Yeah. I’ve got nobody to blame for this one but myself.

I should mention, too, that this wasn’t the only lesson learned in the process of embroidering all these ties. There was also the lesson I seem to re-learn once every six months or so which is Don’t Rush.  You rush a miracle man, you get rotten miracles. Or, in this case, messed up ties that can’t be saved and instead have to be cut off the hoop because you managed to accidentally stitch three layers of tie together. I spent about 10 minutes futilely trying to pull the stitching out and salvage the tie, but it was a lost cause. There was swearing involved. Lots of swearing…

In the end, though, all of the lessons learned were worth it. I have a lovely bunch of geeky ties to sell at ConnectiCon this summer, and on Etsy once I properly photograph them for listings. And I learned more about my craft, and that is always a good thing.


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Kaylee and Idris, working hard last Wednesday.

Last Wednesday, I had a great day of all embroidery in the studio.  I got tons of patches made, embroidered 5 bags so they’d be ready to assemble, and generally got a lot done. I quit for the day with grand Thursday plans — make the five bags, go to the fabric store for some supplies I need, and be ready the next day to make a few things I need to have done for my sister’s wedding next week.

That night, in the middle of my Downton Abbey marathon, I thought, “Huh, my throat is feeling a little scratchy.” And hour later, I was trying to cough my lungs out of my chest, and it was clear I was getting sick.

Four months ago, getting sick would have meant calling my boss, telling her I was sick, and taking one of my many, many accumulated sick days. It would suck, but I’d still get paid, and no harm done.

Now? Now I’m self-employed. There’s no such thing as a paid sick day anymore.  And yet, by Thursday, it was clear I wasn’t going to do anything productive. Not for days.  I was running a fever, my sinuses were so filled that my whole face hurt, and on Sunday I even made Mike live in the dark with me when I was awake, because the lights hurt my eyes.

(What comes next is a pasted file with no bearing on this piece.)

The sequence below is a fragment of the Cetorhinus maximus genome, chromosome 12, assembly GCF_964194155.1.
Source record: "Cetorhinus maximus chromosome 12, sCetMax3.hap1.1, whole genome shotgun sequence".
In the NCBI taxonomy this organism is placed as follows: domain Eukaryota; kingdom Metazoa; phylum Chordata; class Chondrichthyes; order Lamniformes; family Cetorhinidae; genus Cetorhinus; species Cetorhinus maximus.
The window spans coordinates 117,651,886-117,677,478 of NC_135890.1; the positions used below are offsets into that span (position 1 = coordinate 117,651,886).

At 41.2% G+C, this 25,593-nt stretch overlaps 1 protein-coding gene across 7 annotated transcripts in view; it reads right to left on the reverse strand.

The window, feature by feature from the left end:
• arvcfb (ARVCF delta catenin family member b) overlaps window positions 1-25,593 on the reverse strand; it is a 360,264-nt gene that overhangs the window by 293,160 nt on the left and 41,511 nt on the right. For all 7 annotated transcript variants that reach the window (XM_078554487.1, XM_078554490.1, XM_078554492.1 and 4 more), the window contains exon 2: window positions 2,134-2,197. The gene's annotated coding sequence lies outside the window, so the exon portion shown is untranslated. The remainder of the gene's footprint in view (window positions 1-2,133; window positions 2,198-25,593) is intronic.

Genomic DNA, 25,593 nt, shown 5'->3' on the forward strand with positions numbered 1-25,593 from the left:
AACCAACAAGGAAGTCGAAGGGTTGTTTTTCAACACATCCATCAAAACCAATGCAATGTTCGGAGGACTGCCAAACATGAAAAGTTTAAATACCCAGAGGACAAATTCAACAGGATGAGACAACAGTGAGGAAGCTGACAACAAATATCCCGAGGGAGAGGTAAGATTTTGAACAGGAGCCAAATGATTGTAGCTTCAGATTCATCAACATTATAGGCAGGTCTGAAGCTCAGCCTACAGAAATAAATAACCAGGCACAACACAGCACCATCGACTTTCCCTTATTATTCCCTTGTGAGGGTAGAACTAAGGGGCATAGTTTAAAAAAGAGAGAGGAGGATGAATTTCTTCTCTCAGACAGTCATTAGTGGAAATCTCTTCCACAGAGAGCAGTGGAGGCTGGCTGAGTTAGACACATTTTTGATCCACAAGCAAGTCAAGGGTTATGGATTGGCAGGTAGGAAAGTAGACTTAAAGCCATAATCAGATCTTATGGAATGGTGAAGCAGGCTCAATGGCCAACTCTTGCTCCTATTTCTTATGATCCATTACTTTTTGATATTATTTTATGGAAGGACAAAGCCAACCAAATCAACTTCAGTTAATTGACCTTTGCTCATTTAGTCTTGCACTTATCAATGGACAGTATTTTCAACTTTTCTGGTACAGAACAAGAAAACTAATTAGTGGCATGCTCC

Mike’s vest for the wedding, being modeled by Torso Johnson.

And all the while, the orders kept coming in. Which is good, really. I mean, I need people to order things if I’m going to make this work. (And I AM going to make this work.) But with every order, my stress levels rose. How would I fill them on time? Would I get caught up before leaving for the wedding? There’s nobody but me to do this stuff, and I was flat out.

By Monday, with three pages of un-filled patch orders in front of me (not to mention the bag orders that had come in as well), I knew one thing I had to do. Every time I make a patch for an order, I run a second at the same time, and it goes into stock for whatever show I’ve got coming up next — in this case the Connecticut Renaissance Faire this May.  So on Monday, feeling a bit better, I brought down my bins of patches, sat under a blanket at the coffee table, and started filling orders out of stock.

It’s never a thing I like to do.  Obviously, I need a full booth at the show if I’m going to do well. But making decisions like that is one way that I can catch up when I need to, and try to buy back a little bit of lost time from things like illness.

Now it’s Wednesday, and I’m back up in the studio. The bags I embroidered a week ago still aren’t made, but I’ve only got 6 days left now before I leave for the wedding, so I’ve had to re-prioritize.  That stuff will get done first, and when it is, I’ll make as many bags as I possibly can before I leave for Virginia for five days.

And when I get back? I’ll probably start pulling patches from stock, to get caught up all over again.